Few computer games are set in forests. They are more likely played in the post-apocalyptic ruins of what once were cities. This was where director George Schmiedleitner, together with designer Stefan Brandmayr, set Oper Nürnberg’s production of Siegfried. If the Valkyries thought the forest to the east a place to which Wotan would be afraid to go, this territory, where fugitives Mime and Fafner have sought refuge, is certainly a fearful place to which our generation can better relate. The sets fitted the context well.

There was a down-to-earth, in-your-face feel to this Siegfried that made the characters believable in their dysfunctional relationships. I could almost feel the tension from my seat. It was aided by some fantastic singing and playing: Peter Galliard (Mime) was outstanding – so expressive, masterful in his timing. He and Vincent Wolfsteiner (Siegfried), who began as a moody, heard-it-all-before teenager, got on each other’s nerves, were difficult to live with, yet magnificent in their confrontations and in their singing. The Wanderer (Antonio Yang), with red baseball cap two sizes too small, spectacles and a shopping cart, but an impressive, imposing presence, sang melodiously, effortlessly and authoritatively. He made himself at home in Mime’s untidy, fire-blackened hut, even soaking his feet in washing liquid as the Valhalla leitmotif soared in response to Mime’s third question, Mime’s voice portraying uncomfortableness in the Wanderer’s presence. A jar of ‘Nutella’ became a strange unifier – Siegfried and the Wanderer had a liking for it by the finger-full (in the genes, perhaps), and Mime spiked Siegfried’s potion in the Nutella jar. Forging Notung, Siegfried sung lustily, to end the act standing larger than life on the washing machine, brandishing his newly forged sword high above his head.

Act II was set on a collapsed highway, under which Fafner (Nicolai Karnolsky) abided, with battered Cyrillic signs reminding us that we were in ‘the East’. Marcus Bosch brilliantly guided the orchestra in underscoring the ominousness of the site, playing menacing sounds with remarkable feeling and much vibrating brass (even the theatre seats vibrated). Rich-bassed Alberich (Stefan Stoll) entered dramatically, tripping into the stage, contrasting with the casual, relaxed Wanderer, still dragging his shopping cart, who sat reading his paper, ignoring Alberich’s rantings, until, trapping the Wanderer’s hand under his foot, he urinated on him – consistent with the sort of people this Siegfried was portraying. All done, of course, to the most edifying of singing.

The bright Woodbird (Csilla Csövari), a sweet soprano, dressed in punk black, with shaven head, black make-up, vestiges of wings, crutches and holding balloons, mouthed words to the music until she got her chance to sing – and when she sung she was great. Siegfried had a double who played the horn to raise navy suited Fafner (Nicolai Karnolsky), with a rich, enhanced, bass voice, but no match of course for Siegfried’s sword, which produced much blood, then more blood from Mime, all running down the elevated highway.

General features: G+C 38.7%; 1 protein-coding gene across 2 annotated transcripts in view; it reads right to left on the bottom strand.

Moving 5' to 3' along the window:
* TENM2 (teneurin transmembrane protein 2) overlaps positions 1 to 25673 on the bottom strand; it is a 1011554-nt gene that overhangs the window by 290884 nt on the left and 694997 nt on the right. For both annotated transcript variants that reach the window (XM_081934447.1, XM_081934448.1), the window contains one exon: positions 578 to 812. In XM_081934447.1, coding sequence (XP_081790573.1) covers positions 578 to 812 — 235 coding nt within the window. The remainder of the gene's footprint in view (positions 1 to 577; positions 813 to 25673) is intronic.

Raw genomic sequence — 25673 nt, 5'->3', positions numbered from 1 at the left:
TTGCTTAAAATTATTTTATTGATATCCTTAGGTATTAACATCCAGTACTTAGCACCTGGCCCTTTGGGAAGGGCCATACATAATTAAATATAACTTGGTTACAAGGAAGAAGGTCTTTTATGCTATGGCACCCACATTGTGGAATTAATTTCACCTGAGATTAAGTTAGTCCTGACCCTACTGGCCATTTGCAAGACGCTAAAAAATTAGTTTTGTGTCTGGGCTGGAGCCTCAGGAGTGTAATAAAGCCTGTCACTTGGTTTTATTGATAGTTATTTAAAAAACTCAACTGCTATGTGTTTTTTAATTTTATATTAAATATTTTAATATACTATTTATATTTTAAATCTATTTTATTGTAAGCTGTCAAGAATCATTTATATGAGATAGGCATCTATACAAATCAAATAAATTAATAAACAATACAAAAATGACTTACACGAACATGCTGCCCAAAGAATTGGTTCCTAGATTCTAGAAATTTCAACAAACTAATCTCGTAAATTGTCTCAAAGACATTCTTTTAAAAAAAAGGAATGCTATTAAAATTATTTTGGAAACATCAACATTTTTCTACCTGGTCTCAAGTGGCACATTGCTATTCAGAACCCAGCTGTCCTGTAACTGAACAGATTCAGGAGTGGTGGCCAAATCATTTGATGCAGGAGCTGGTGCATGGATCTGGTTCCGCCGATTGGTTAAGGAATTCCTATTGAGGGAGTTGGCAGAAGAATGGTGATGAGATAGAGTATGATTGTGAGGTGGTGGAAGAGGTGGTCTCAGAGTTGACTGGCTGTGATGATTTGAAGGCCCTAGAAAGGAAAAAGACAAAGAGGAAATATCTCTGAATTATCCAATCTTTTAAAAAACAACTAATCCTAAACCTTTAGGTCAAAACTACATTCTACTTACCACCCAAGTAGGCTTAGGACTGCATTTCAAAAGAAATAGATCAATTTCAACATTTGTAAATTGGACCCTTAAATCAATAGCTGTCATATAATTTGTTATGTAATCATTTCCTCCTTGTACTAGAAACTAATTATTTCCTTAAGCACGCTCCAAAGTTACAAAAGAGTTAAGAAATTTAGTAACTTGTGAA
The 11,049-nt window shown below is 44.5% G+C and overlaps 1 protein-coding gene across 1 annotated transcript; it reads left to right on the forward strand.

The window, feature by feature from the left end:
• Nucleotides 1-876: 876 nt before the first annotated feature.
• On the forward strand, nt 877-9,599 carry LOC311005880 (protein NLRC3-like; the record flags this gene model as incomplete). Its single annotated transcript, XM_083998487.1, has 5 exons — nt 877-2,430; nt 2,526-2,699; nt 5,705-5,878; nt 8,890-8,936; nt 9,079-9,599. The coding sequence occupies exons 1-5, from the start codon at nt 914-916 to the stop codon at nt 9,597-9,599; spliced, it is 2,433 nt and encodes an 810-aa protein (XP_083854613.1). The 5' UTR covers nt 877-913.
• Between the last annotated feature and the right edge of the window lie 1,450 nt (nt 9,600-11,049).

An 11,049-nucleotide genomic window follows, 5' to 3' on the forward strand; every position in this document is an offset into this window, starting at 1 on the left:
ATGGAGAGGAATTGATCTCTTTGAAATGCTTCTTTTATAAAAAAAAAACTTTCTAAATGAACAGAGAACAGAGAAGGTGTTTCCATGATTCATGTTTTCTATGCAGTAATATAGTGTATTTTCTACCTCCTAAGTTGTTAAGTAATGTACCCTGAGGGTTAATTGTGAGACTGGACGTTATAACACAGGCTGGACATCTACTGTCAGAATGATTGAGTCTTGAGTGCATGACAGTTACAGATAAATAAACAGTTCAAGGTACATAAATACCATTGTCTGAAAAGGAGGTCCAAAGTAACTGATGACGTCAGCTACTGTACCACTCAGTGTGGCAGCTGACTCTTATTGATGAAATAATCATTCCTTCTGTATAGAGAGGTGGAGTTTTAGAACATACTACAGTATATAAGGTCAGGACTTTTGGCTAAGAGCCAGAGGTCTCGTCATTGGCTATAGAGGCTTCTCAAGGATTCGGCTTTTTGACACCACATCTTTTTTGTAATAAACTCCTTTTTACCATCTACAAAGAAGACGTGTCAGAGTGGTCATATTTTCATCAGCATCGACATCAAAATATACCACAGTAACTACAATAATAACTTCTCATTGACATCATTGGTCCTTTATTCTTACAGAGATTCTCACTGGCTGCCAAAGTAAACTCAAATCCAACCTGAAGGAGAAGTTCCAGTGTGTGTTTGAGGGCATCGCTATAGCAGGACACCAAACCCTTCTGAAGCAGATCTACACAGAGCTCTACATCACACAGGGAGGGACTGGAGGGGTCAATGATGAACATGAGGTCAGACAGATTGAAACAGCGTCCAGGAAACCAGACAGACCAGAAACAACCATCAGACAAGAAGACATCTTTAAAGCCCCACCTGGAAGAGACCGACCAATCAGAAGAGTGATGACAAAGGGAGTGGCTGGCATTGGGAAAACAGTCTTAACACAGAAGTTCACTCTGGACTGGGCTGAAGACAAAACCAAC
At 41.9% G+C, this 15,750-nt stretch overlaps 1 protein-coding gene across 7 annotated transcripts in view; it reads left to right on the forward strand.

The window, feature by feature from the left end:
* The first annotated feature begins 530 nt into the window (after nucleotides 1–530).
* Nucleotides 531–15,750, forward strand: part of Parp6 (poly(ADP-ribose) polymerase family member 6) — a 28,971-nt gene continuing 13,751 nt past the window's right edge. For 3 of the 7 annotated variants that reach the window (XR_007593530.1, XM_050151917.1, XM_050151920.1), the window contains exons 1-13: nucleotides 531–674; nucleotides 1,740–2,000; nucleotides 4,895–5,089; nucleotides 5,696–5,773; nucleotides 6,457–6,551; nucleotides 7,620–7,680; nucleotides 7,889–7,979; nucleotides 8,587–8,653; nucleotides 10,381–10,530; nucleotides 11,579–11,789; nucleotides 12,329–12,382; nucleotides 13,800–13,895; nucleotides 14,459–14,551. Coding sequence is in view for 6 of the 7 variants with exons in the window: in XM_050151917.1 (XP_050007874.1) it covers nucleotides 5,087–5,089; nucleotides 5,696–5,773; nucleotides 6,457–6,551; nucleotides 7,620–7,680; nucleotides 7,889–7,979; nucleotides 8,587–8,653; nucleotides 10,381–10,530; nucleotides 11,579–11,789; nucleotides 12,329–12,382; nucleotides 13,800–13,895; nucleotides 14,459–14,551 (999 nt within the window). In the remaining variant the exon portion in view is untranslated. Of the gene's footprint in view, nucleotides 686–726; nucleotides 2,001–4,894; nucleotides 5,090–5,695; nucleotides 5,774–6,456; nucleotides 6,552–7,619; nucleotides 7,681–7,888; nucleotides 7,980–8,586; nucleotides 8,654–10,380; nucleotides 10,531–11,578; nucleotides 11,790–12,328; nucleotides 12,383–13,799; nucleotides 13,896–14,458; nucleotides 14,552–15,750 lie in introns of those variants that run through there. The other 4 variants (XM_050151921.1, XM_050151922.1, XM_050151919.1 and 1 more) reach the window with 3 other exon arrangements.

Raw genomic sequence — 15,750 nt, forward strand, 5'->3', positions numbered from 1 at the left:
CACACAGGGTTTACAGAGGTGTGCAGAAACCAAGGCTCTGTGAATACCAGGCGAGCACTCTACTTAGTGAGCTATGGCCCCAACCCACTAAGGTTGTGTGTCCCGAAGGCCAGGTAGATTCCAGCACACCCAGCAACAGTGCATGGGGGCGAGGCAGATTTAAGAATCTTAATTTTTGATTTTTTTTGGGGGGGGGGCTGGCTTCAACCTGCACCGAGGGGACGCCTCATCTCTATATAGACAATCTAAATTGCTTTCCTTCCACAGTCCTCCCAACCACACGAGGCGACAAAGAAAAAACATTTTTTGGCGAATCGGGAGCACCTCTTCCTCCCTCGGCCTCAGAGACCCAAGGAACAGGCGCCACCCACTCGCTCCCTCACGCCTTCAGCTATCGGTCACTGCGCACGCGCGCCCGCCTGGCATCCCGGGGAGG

Act III was set ambiguously, possible the rear of a disused warehouse. The Wanderer, now fur coated, first drove away the desperates loitering there, then put cloth and glasses atop a cardboard box and with commanding voice, summoned bare-breasted Erda (Leila Pfiste) from an adjacent man-hole. While they both sang beautifully, their meeting did not go well.

Throughout this performance the development of the young, obnoxious Siegfried to the confident man about to claim his bride has been highlighted. It grew as he forced from Mime information about his parents. He sang and acted with further boldness on learning about Notung, and as he proceeded to forge the sword, his voice literally swelled with pride. His demeanour changed again after defeating Fafner, and ridding himself of Mime. He became impulsive, his voice more vibrant and eager, his smile more confident. Armed with ring and tarnhelm he vigorously set upon his quest. (As he collected them the orchestra boldly reminded us of ‘the curse of the ring’). Penultimately, he encountered the Wanderer, and while the two verbally battled each other, it was Siegfried who emerged confidently victorious, casting the old man aside.

Die Walküre had ended with Brünnhilde (beautiful voiced Rachael Tovey) draped with a banner reading ‘Wir rufen dich’, on a temporary stage. It was there that Siegfried’s quest ended, as smitten by her, his development to manhood was completed. Their singing blended and complimented, displaying willing passions from their first encounter.

Surprisingly, the opera then concluded with a ‘romantic night-in’ - Siegfried and Brünnhilde, voices full of passion, together on a battered lounge drinking beer and champagne and with a packet of crisps, contentedly watching TV. What a letdown!

Throughout this opera Staatsphilharmonie Nürnberg, with many young musicians, and magnificent conducting by Marcus Bosch, has been exceptionally brilliant. It was a delight to have been present at this outstanding performance.